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New Opportunities In Rural Utah

This article appears in the Fall 2018 issue of Silicon Slopes Magazine.

By Rebecca Dilg, Rural Community and Outreach Manager, Utah Governor’s Office of Economic Development.

Throughout history, people have consistently migrated from rural areas to cities, where opportunities for education, employment, transportation and commerce are more significant. It’s no different today as evidenced along the Wasatch Front where the economy is booming, but a drought of jobs continues to plague rural Utah, driving out-migration.

There has been little to reverse this trend until now. The same technology which pushes people to cities can be utilized to do the reverse — allowing people to stay and live, or move, to a rural life. Because of robust broadband networks across the state, many rural counties often have better coverage and speeds than those along the Wasatch Front. These opportunities are now expanded with a grant incentive from the Governor’s Office of Economic Development (GOED) where businesses on the Wasatch Front can benefit by hiring people in rural counties.

The Rural Economic Development Initiative, or REDI, will allocate grant money up to $25,000 for businesses willing to create new, high-paying positions in rural fourth- to sixth-class Utah counties (populations of less than 31,000), targeted as the most disadvantaged of the counties. These businesses can be located anywhere — only the employees must work in these counties. That means a company can be located in Piute County or on the Wasatch Front, employing a remote, online worker who enjoys the fresh rural air.

It doesn’t take a rocket or computer scientist to see how easy it is for IT, web-based, or software development companies to benefit from the grant and get skilled employees at lower wages. Even at the REDI grant’s required 125 percent of the county’s average salary, employing rural workers is more economical than paying employees on the Wasatch Front.

This “thinking-outside-the-box (or city)” idea is gaining momentum. One company that has already successfully ventured forth is Accelerant. It established a satellite hub in Price, Utah for its Wasatch Front client, Health Equity. Accelerant employs mostly women in their 30s and 40s as customer service representatives. It’s a different dynamic from typical customer service employees on the Wasatch Front, says Accelerant CEO Joel Smith: “They’re working to make a living and support their family’s lifestyle.” He says there are fewer turnovers and greater employee affinity than in the same jobs in big cities.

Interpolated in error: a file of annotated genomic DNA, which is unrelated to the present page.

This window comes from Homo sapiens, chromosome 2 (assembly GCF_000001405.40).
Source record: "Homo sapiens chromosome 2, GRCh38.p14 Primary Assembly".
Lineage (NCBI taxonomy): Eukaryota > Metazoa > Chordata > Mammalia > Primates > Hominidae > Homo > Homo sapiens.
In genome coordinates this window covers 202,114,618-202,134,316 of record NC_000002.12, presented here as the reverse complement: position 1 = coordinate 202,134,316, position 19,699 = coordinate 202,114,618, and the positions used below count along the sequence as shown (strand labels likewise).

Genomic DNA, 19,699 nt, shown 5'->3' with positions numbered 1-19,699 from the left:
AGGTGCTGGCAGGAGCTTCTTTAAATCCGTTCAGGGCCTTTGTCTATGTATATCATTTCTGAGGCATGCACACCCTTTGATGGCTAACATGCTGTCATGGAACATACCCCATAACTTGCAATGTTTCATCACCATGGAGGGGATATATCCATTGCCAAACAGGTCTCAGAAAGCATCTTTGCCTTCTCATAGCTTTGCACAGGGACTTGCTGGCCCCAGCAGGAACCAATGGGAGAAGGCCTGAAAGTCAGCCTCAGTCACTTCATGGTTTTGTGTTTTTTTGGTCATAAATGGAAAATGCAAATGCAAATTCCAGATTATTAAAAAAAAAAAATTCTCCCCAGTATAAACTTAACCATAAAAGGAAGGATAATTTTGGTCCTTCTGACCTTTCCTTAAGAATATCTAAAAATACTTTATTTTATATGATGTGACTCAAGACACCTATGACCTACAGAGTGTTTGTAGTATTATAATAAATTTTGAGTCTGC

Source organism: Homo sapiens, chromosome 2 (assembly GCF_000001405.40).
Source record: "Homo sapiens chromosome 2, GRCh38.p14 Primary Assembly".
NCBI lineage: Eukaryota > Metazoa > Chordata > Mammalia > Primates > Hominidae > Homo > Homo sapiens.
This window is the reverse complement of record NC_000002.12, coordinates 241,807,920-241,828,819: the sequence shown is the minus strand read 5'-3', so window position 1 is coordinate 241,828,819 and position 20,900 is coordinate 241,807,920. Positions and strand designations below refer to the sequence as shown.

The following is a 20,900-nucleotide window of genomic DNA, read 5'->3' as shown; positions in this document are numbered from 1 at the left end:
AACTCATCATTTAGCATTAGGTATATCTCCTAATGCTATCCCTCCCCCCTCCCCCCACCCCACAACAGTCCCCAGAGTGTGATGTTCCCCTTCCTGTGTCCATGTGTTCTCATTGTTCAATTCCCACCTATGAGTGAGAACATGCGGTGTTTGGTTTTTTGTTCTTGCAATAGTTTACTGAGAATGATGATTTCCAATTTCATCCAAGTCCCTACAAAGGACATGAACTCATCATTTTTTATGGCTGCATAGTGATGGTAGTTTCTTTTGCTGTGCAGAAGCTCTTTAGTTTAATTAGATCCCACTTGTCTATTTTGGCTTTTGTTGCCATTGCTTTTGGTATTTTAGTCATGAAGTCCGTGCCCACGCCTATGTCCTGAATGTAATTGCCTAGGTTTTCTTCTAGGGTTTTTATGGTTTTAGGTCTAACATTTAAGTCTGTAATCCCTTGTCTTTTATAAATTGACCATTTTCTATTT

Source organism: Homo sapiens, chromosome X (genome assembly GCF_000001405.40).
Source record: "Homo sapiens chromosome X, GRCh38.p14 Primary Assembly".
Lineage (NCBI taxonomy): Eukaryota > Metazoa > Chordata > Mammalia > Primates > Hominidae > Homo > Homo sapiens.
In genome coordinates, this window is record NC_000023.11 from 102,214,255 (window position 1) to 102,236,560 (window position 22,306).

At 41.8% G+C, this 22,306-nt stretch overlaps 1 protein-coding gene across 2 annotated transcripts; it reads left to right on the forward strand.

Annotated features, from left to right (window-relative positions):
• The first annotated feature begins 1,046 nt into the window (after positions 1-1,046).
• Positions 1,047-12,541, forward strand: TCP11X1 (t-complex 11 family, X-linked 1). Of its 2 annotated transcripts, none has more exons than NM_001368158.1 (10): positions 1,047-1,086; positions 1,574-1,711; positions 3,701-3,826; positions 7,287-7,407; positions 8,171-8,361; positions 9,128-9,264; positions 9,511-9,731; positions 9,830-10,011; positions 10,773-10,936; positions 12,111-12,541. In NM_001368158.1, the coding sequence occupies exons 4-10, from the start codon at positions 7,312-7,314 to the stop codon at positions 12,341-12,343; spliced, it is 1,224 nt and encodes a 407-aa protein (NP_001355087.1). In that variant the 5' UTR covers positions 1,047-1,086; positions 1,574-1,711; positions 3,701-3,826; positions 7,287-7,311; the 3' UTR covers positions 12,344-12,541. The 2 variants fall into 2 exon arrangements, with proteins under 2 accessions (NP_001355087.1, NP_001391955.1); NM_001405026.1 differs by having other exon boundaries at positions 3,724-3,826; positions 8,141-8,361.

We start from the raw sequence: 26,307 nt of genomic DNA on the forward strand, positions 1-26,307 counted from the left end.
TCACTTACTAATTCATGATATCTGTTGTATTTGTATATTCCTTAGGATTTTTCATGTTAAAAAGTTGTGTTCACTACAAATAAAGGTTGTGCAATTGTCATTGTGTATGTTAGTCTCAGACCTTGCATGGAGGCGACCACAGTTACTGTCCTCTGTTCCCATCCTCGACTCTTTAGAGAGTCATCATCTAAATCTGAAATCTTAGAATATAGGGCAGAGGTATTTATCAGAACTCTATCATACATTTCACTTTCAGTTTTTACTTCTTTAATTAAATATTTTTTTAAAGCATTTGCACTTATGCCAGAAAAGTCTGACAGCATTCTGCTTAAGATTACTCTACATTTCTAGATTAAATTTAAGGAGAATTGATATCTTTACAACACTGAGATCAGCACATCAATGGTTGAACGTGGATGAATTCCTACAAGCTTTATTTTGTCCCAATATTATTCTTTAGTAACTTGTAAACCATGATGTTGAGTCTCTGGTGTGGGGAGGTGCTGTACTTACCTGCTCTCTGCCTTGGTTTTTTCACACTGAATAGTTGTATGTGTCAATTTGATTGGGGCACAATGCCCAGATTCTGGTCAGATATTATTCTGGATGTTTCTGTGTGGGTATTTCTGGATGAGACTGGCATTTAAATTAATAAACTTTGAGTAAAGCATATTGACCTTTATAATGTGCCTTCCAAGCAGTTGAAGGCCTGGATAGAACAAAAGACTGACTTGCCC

Smith describes the people in rural counties as having a great work ethic. Many have degrees, but because of their rural location, they have been employed in positions such as teacher aids, barely earning a minimum wage. The REDI program intends to increase opportunities in rural Utah.

Dean Lundberg, president of Accelerant, gets excited when he thinks about those opportunities: “With the unemployment rate as low as 2.9% on the Wasatch Front, tech companies can’t find enough talent and are paying loads of money to bring candidates into Silicon Slopes. With training, the rural counties are producing good quality, if not better, more satisfied candidates. The cost of living is less, and is without the cannibalism experienced along the Wasatch Front.”

Both Google and Amazon are actively hiring online employees from “virtual” service customer representatives to remote software development engineers. Wouldn’t it be great to see companies along the Wasatch Front do the same? As Lundberg said, “If we can keep it all in the family, it will bring additional economic value flowing throughout Utah.”

Accelerant is ready to launch its next level of virtual training with avatar instructors, leveraging the REDI grant for its clients. “It’s a game changer for us,” said Lundberg.

Utah State University Extension has been leading another charge to establish online training for potential remote candidates. The Rural Online Initiative (ROI) is a sister bill to REDI. It also passed during the 2018 legislative session supporting the governor’s rural jobs growth initiative of 25,000 jobs in 25 rural counties by 2020. The program administered by USU will provide online job training at the high school and college level in pilot rural counties for freelance and remote work.

Beyond the grant initiative, USU is also developing a unique course for executives to learn how to lead remote, online distributed teams and departments.

Ginger Chinn, GOED’s director of Rural and Urban Business Services, sees the REDI program as a way for all boats to rise with the proverbial Utah tide. Businesses will get the grant, great employees and potentially lower payroll expenses without the additional cost of providing workspaces: “We’re hoping the REDI money can help these companies get motivated to try employing qualified rural workers.”

To learn more about REDI, visit business.utah.gov/rural.